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Old 09-27-2005, 01:23 PM   #1
george in azle
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How do you protect your fiver's electrical system?

I'm considering purchasing a "Surge Guard 34560" but thought about seeing what others use first.

My main concern is plugging into a campground power outlet that is bad.

I used to think that a problem would simply flip a breaker but have heard others talking about frying circuits or appliances.

Any thoughts?
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Old 09-27-2005, 02:12 PM   #2
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Last year in Quartzite, we bought a Power-Pro circuit tester. Before I ever plug in, I plug in my Power-Pro. It runs a check on all aspects of the system and talks to me. It either says Ok to plug in, or what the problem is. Have found a few problems and have contacted the manager, or moved to a new site. I also would be interested to hear what others are using.
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Old 09-28-2005, 02:09 PM   #3
JEBar
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for the last 3 years we have used a surge protector purchased from Camping World:

http://www.campingworld.com/browse/s...m?skunum=18338

which we plug directly into the campground's electricty... we then plug an Autoformer purchased from Camping World:

http://www.campingworld.com/browse/s...m?skunum=21210

into the surge protector ... the 50 amp cord for our camper is then plugged into the Autoformer ... later this month when our new 5er arrives I will have them wired into the basement where they will be inside rather than outside the camper ... so far this combo has served us well

Jim
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Old 09-28-2005, 03:32 PM   #4
george in azle
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A friend called me this morning and has almost got me convinced that the autoformer is the way to go. They do offer surge protection but not as much as some of the "Surge Guards" do. Is that why you hook both up together?
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Old 09-28-2005, 07:14 PM   #5
rverdlm
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For the past ten years we've just checked for proper polarity and good grounds. We then just plug in and have had no problems. I know many people swear by auto formers, but they will not work if the problem is bad wiring in the CG.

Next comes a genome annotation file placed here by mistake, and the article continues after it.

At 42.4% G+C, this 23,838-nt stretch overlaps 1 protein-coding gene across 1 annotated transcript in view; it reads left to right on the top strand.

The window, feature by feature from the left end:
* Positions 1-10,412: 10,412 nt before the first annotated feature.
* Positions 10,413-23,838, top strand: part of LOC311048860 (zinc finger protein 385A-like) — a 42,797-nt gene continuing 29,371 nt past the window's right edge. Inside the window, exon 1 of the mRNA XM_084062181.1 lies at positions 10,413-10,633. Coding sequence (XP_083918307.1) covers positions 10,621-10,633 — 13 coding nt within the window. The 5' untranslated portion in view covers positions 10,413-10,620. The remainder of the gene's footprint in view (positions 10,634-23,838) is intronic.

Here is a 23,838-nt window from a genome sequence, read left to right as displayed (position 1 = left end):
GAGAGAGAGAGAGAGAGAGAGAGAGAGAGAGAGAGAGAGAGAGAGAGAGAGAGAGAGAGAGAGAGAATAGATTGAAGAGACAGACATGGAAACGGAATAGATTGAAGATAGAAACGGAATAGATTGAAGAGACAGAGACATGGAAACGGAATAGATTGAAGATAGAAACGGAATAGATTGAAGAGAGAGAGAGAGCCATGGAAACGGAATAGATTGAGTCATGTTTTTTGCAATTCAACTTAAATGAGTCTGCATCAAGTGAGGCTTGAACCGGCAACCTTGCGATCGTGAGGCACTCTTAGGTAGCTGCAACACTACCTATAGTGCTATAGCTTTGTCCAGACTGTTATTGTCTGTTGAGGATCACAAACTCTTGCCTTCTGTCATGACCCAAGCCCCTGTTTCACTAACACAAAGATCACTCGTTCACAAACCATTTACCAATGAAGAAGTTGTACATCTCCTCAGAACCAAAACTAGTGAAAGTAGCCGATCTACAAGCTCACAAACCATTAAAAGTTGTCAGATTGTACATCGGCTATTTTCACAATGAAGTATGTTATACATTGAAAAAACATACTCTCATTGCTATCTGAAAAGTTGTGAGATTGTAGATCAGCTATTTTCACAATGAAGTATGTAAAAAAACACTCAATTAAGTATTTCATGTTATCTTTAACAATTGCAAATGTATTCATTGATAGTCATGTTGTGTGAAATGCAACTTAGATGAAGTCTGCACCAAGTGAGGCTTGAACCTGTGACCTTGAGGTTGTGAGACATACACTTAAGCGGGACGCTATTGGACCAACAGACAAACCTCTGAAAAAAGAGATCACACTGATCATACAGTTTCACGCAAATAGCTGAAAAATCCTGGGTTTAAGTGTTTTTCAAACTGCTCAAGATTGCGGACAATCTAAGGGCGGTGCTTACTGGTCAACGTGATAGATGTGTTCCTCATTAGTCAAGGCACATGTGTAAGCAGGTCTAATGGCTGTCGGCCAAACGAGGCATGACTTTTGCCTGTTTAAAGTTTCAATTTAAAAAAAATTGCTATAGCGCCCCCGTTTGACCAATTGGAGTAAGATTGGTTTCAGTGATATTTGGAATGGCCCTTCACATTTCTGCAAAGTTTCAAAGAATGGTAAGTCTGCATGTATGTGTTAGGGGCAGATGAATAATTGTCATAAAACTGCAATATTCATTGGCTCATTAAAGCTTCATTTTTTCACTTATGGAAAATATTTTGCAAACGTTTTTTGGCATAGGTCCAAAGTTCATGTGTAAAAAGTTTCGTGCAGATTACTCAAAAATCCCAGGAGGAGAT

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Old 01-24-2006, 11:35 PM   #6
caddojay
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George, we installed a EMS ( emergency management system) in our M/S. It has saved us a few times from over/under voltage problems. We had it hard wired in the electrical system in Kansas at the 04 Great American RV Rally. The unit was around $500.00, but has kept us out of trouble in Florida, Texas Panhandle, and a State Park in Goliad. I enjoy your articles and posts. I've posted a perplexing problem on the M/S page. Take a look. Can you offer any help?
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Old 01-25-2006, 04:57 PM   #7
MDTdriver
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Auto Former

Auto Former's do what the heading in there add says boost power when 110 to 112 volts up 10%. But if you get a surge you may lose electronins in you rv. I lost a card in my inverter two times and Auto Former was fried inside. I would not use one every again.

Larry & Kathy plus Mojo
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Old 01-27-2006, 07:55 PM   #8
lakejumper
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MDT Driver:
Since the Autoformer didn't work well for you. Do you recommend anything else like a Surge Guard? This is a topic that I have just started to research after hearing of some folks electrical problems.

Thanks,
Lakejumper
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Old 01-28-2006, 09:45 AM   #9
Motor31
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I use surge protectors on all of the electronics I have plugged into the trailer. I bought the lightning class surge protectors and have all of the stereo / tv items as well as my computer equipment plugged into them. It was no big expense as I was using the same items in the stick house before we went full time. They are cheap insurance for surges.
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Old 01-28-2006, 11:33 PM   #10
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Re: Auto Former

Quote:
Originally Posted by MDTdriver
Auto Former's do what the heading in there add says boost power when 110 to 112 volts up 10%. But if you get a surge you may lose electronins in you rv. I lost a card in my inverter two times and Auto Former was fried inside. I would not use one every again.

Larry & Kathy plus Mojo
I too would not have one. The one I had shorted out and the repair people did a rotten job under warrantee. It shorted again only this time it caused HIGH voltage to go though the trailer and took out the Inverter. They would not stand behind their repair and cost me more then low voltage would have. A surge suppresser would be a better idea along with a wall meter to see what kind of voltage you have when hooked up.
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Old 03-31-2006, 08:03 AM   #11
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I'm using the hard-wired version of the 50 AMP Surge Guard - good insurance. Kind of like the sliding hitch on the short bed. No problems yet.
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